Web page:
Silicon is not silikon!

Not so long ago I wrote a post grumbling about the routine confusion among newsreaders between silicon and silicone. Silicon is the hard, shiny, brittle element used to make things like solar panels and microchips. Silicones are a huge range of silicon-containing compounds including oils, squishy plastics, and the gel used in breast implants. They’re as similar to silicon as cod liver oil is to diamond.

The other night I found myself talking online, in Norwegian, about silicone earplugs. The silicone they’re made of has a consistency somewhere between warmed-up beeswax and Blu-Tack. The problem I always have if I use wax earplugs overnight to keep noises out is that the wax is slippery and the earplugs tend to fall out too easily as a result. The silicone ones have a built-in stickiness, meaning that they stay in.

I wanted to recommend them to the person I was talking to. I also wanted to be sure that I was recommending silicone earplugs and not ones made out of silicon. Looking up silicone on EasyTrans (a site I use a lot for finding quick equivalents) took me to the Norwegian word silikon, which I only trusted 90%. So I looked up silicon, half expecting to see silikon again, but the translation shown was silisium. A quick check in Bokmålsordboka, the online dictionary run by the Norwegian Language Council, suggested that these were correct: it says that silikon is silisium-containing plastic. That’s not 100% accurate (not all silicones are plastics), but it’s the right way round. All silicones contain silicon.

Is Norwegian silikon the same term as English silicone, though? The easiest way to check this was to look in the Norwegian version of Wikipedia. Its entry on silicones confirmed for me that they are indeed the same. However, the section on terminology actually went so far as to include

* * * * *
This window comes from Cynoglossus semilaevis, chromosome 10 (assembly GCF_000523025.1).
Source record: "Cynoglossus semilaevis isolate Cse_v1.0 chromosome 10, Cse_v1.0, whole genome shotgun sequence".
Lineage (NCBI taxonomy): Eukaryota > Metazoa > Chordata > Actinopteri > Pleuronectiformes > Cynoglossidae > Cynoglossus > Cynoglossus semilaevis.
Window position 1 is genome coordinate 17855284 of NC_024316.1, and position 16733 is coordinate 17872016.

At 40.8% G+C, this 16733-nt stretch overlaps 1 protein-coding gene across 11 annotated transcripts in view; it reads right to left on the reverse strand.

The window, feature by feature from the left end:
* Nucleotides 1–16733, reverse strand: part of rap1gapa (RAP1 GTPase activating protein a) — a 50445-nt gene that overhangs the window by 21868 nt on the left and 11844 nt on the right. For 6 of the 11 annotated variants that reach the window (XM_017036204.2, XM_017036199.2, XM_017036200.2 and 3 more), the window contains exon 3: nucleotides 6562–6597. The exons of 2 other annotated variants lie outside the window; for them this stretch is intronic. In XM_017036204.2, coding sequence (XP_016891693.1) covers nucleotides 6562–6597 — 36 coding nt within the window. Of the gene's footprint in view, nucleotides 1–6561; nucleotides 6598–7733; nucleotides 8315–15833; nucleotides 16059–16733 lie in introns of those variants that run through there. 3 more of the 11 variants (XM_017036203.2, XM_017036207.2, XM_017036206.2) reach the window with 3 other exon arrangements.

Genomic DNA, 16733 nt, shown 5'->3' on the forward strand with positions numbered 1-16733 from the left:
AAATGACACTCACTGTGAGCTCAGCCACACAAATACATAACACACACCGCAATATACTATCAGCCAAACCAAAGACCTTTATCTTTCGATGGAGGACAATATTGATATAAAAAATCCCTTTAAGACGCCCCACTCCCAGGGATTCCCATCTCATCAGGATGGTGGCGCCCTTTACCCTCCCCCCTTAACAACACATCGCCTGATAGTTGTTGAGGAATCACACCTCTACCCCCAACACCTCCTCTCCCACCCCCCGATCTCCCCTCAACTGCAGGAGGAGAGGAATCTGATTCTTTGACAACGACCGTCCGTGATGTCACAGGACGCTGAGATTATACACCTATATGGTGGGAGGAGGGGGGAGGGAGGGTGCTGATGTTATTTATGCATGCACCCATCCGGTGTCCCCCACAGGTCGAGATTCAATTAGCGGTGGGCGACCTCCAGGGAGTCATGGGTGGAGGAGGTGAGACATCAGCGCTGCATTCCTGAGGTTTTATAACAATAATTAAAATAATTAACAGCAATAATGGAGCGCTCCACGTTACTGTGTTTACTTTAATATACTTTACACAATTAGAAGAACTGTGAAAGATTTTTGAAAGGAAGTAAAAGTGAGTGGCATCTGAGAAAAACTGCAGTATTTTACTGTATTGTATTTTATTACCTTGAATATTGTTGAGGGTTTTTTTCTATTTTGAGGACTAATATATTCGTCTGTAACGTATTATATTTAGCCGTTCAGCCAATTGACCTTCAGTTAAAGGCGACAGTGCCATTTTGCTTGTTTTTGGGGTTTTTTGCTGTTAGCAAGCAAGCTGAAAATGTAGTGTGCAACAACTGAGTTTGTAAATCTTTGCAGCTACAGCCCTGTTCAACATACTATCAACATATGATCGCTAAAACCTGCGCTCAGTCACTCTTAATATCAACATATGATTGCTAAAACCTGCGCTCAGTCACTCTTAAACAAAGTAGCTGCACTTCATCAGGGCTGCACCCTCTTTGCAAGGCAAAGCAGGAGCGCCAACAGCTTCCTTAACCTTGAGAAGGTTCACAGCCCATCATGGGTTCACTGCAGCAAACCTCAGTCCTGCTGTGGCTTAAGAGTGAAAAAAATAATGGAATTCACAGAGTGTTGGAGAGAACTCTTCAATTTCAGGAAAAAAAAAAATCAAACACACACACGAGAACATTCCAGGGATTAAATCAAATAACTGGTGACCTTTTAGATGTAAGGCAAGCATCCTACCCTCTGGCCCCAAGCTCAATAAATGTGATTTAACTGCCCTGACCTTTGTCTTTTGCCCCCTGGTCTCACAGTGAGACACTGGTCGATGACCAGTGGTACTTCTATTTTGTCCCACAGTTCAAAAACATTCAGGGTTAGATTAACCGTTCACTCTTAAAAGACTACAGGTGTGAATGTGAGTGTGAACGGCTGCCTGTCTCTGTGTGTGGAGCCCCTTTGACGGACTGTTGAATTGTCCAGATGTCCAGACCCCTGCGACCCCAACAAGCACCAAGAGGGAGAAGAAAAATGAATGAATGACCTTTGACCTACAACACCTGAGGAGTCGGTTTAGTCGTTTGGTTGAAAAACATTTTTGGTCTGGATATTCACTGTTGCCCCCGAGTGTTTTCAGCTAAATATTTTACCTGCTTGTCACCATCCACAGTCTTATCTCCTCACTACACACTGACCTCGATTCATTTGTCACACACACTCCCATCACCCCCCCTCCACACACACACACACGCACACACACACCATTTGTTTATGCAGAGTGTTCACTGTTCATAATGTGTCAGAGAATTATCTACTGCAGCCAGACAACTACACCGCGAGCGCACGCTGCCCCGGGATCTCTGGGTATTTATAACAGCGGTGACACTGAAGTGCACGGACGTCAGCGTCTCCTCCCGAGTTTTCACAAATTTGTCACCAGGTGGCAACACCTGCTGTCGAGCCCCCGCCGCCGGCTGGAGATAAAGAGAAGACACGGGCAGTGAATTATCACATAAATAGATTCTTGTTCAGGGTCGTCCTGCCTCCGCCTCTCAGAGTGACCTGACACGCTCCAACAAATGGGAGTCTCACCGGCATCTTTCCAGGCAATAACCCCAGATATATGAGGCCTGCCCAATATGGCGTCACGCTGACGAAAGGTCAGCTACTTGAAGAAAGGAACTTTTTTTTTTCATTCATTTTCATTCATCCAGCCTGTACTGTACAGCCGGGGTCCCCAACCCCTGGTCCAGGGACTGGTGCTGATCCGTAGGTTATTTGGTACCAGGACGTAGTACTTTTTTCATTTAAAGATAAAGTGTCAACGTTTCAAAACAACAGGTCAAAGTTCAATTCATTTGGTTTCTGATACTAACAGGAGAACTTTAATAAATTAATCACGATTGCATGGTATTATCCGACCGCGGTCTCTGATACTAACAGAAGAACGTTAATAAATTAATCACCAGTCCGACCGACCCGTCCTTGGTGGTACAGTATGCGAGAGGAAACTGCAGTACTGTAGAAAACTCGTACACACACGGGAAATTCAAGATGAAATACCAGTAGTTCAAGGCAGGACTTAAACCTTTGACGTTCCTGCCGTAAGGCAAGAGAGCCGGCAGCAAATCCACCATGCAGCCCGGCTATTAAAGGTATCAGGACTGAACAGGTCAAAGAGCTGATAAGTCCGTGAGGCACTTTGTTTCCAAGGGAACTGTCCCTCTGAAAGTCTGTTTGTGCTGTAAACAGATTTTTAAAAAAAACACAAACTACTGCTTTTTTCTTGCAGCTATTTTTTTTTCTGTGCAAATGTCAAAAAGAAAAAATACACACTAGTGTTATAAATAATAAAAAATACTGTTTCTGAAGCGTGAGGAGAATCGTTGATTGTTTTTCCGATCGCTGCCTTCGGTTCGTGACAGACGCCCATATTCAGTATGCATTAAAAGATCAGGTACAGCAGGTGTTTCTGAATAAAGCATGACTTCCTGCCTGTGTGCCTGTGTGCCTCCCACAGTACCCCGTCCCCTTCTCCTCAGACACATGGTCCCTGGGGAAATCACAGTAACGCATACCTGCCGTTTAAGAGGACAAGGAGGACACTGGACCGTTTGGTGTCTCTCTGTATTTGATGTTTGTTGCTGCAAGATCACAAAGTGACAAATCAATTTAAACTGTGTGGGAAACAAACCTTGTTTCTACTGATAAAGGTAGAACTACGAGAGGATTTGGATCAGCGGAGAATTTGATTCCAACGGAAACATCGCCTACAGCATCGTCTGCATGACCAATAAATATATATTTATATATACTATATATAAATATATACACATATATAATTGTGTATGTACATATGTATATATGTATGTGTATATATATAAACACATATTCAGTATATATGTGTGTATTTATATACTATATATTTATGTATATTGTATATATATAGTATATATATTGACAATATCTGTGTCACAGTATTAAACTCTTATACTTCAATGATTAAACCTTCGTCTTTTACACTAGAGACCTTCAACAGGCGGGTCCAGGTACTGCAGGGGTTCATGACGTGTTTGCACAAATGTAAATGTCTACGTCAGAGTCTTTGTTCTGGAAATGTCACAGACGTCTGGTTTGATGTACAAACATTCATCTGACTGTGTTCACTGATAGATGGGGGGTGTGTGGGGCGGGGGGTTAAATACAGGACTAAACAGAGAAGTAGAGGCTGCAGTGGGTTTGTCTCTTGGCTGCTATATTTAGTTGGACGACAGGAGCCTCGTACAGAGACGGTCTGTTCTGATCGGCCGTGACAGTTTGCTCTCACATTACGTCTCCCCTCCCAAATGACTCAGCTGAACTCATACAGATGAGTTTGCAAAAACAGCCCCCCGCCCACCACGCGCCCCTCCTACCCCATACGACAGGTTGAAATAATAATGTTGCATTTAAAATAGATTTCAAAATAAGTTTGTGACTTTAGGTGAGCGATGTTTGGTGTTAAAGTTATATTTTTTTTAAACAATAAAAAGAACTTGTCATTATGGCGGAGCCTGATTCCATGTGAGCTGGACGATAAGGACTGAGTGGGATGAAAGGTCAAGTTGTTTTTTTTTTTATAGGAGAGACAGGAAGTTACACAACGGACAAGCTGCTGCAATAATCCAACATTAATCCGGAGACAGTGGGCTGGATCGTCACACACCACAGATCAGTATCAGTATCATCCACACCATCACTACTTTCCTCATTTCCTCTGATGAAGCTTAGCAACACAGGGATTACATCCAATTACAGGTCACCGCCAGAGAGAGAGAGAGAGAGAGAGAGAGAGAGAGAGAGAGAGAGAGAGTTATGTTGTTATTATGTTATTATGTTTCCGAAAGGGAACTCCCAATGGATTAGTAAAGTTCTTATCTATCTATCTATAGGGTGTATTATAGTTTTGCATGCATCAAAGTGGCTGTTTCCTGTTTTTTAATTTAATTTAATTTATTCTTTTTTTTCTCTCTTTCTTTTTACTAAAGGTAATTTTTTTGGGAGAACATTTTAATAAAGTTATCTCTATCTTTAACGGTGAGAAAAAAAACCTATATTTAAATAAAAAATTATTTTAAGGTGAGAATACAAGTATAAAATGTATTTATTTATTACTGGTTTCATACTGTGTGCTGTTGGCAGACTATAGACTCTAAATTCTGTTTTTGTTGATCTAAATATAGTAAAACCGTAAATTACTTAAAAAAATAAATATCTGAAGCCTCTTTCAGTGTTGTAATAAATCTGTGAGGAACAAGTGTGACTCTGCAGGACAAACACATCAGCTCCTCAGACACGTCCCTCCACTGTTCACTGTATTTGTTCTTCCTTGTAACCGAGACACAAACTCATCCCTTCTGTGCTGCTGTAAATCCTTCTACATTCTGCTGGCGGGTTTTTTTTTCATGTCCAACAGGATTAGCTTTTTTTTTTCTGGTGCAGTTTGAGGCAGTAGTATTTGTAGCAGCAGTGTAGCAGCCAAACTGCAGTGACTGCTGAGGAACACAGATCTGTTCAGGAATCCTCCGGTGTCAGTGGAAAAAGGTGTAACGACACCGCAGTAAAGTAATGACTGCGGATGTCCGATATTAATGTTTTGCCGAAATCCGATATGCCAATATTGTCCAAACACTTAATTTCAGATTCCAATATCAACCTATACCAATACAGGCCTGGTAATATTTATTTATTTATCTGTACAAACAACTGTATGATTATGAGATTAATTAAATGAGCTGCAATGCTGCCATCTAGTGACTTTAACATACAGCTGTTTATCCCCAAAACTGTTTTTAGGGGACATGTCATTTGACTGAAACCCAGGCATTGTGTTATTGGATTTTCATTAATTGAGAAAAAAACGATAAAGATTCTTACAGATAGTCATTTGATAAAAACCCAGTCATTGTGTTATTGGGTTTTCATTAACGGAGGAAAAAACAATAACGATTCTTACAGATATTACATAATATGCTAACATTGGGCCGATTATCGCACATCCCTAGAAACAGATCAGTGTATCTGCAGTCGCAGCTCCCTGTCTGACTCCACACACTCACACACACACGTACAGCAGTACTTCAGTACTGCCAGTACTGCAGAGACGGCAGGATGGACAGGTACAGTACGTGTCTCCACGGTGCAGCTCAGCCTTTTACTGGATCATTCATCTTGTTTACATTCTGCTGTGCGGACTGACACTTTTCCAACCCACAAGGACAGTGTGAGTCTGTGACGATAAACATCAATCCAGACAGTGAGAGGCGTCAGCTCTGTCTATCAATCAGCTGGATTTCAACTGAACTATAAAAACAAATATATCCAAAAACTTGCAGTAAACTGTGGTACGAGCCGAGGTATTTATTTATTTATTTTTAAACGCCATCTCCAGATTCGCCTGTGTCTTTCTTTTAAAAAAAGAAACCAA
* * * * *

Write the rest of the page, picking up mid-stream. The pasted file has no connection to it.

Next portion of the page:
I engelsk blir ofte «silicon» (norsk: silisium) og «silicone» (norsk: silikon) forvekslet, noe som skaper forvirring, selv om det ene er et grunnstoff og det andre er en kjemisk forbindelse.

which translates as

In English “silicon” (Norwegian: silisium) and “silicone” (Norwegian: silikon) are often mixed up, something which creates confusion, even though one is an element and the other is a chemical compound.

So there you are: English-speakers’ bad English is bad enough to be worthy of mention in a non-English Wikipedia article . . . (Though i engelsk looks a bit dodgy to me. Shouldn’t that be på engelsk?)

And it’s clear that silikon is one of those words one has to beware of because the English word they look equivalent to is in fact the wrong one. Related, but wrong.

  • silisium: silicon
  • silikon: silicone.

Incidentally, something similar arises with this nice set of words which starts off looking equivalent to English but then goes somewhat haywire:

  • fotografi: photography (so far so good)
  • å fotografere: to take photographs, or to pose for photographs
  • en fotograf: a photographer
  • et fotografi: a photograph.

There’s a connection here with music practice, too. When learning a piece, you need to practice the obvious, easy parts as well as the difficult ones. Otherwise you can come a cropper in the concert when you suddenly forget which of the various obvious fingerings you were going to do, or discover that the note which was obviously an F sharp is actually an F natural and you’re the only one playing it as a sharp . . . Similarly in learning new words, it’s important to check that they mean what you think they do even if it seems obvious. Sometimes the obvious meaning is right, sometimes it’s wrong, and sometimes it’s just one of a range of meanings a word has. Often the other meanings aren’t obvious at all, but are ones which you want in your vocabulary because they’ll come in handy at some point.

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